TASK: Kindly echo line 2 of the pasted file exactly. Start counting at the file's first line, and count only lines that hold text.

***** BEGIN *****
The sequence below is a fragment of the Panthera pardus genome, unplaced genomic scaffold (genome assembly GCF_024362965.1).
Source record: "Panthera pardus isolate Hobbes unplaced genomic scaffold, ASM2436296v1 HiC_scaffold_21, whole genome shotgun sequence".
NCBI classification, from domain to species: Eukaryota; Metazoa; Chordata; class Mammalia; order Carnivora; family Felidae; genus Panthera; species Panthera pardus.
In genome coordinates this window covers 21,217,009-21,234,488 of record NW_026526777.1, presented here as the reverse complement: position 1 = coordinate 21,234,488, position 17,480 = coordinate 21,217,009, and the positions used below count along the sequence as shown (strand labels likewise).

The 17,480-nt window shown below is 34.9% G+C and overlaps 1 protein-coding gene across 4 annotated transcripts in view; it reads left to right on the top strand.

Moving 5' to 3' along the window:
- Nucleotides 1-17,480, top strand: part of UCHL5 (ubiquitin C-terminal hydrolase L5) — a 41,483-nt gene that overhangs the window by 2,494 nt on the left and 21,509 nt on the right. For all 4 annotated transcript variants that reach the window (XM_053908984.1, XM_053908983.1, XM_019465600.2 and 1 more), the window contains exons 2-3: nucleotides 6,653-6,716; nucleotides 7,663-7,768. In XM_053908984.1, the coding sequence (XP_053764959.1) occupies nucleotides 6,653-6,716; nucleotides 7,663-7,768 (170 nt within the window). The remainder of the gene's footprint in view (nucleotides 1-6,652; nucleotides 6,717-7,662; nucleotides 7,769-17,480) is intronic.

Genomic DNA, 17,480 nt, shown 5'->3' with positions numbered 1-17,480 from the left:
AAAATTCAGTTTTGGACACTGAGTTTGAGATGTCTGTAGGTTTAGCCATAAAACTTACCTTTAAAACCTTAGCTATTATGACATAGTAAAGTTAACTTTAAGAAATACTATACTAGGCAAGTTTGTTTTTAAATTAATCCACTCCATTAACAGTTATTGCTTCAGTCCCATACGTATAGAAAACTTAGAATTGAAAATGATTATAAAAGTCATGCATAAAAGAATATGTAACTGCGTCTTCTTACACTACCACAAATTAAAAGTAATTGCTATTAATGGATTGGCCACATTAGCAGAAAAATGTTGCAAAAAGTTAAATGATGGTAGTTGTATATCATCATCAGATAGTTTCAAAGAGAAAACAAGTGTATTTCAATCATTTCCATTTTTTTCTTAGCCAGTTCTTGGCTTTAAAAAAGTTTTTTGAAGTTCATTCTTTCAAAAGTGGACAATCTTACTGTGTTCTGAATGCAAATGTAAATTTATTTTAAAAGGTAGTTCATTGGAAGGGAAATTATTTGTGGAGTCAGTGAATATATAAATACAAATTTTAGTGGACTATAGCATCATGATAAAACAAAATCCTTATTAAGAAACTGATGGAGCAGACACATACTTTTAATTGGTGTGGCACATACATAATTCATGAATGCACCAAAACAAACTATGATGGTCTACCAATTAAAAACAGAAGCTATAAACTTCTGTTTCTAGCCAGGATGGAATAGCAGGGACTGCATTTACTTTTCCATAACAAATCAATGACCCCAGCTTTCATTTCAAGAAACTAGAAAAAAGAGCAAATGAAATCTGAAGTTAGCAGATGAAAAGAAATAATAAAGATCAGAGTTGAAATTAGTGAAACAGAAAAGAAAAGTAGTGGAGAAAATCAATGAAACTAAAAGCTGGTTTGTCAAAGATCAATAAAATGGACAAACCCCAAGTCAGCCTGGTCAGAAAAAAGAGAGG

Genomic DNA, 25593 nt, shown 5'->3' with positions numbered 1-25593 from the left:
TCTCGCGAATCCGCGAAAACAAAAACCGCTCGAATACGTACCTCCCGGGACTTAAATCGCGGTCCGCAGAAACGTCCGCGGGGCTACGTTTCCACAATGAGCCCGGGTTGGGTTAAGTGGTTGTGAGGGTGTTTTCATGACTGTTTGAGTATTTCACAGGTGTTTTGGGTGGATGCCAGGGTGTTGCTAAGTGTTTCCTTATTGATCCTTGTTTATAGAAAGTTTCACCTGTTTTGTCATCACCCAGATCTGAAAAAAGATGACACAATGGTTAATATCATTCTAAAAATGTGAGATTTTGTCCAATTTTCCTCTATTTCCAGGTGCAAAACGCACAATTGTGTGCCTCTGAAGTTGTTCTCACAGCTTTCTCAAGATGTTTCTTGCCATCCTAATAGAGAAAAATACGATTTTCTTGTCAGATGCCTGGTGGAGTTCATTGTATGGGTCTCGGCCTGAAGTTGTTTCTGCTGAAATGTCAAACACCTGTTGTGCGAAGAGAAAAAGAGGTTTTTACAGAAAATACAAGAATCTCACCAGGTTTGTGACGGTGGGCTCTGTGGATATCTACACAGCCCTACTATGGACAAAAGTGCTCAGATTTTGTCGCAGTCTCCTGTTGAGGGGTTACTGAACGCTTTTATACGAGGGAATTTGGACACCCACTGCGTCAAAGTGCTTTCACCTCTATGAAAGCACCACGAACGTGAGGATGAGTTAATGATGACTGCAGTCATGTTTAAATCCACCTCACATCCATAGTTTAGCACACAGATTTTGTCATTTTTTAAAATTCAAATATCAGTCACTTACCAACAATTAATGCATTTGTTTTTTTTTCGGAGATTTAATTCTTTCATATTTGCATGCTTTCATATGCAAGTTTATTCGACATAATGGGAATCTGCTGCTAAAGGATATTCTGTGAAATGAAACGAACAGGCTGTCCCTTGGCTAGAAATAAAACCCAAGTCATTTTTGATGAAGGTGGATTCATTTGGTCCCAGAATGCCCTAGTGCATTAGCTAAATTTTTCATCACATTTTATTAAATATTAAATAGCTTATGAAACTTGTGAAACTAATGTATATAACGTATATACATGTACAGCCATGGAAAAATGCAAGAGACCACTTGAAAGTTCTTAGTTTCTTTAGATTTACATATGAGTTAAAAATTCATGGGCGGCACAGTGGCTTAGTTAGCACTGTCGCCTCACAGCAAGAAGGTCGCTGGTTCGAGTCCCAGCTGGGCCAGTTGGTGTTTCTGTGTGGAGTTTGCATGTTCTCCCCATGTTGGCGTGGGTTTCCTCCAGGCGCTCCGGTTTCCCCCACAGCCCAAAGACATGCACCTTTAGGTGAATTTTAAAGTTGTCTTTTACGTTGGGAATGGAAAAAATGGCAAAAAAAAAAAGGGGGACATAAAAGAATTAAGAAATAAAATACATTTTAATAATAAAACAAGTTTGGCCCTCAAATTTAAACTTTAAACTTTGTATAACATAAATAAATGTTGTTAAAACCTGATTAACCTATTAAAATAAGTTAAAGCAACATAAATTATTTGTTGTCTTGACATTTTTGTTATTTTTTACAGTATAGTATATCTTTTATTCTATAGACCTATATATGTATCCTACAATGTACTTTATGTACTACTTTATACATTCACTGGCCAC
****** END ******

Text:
Source record: "Panthera pardus isolate Hobbes unplaced genomic scaffold, ASM2436296v1 HiC_scaffold_21, whole genome shotgun sequence".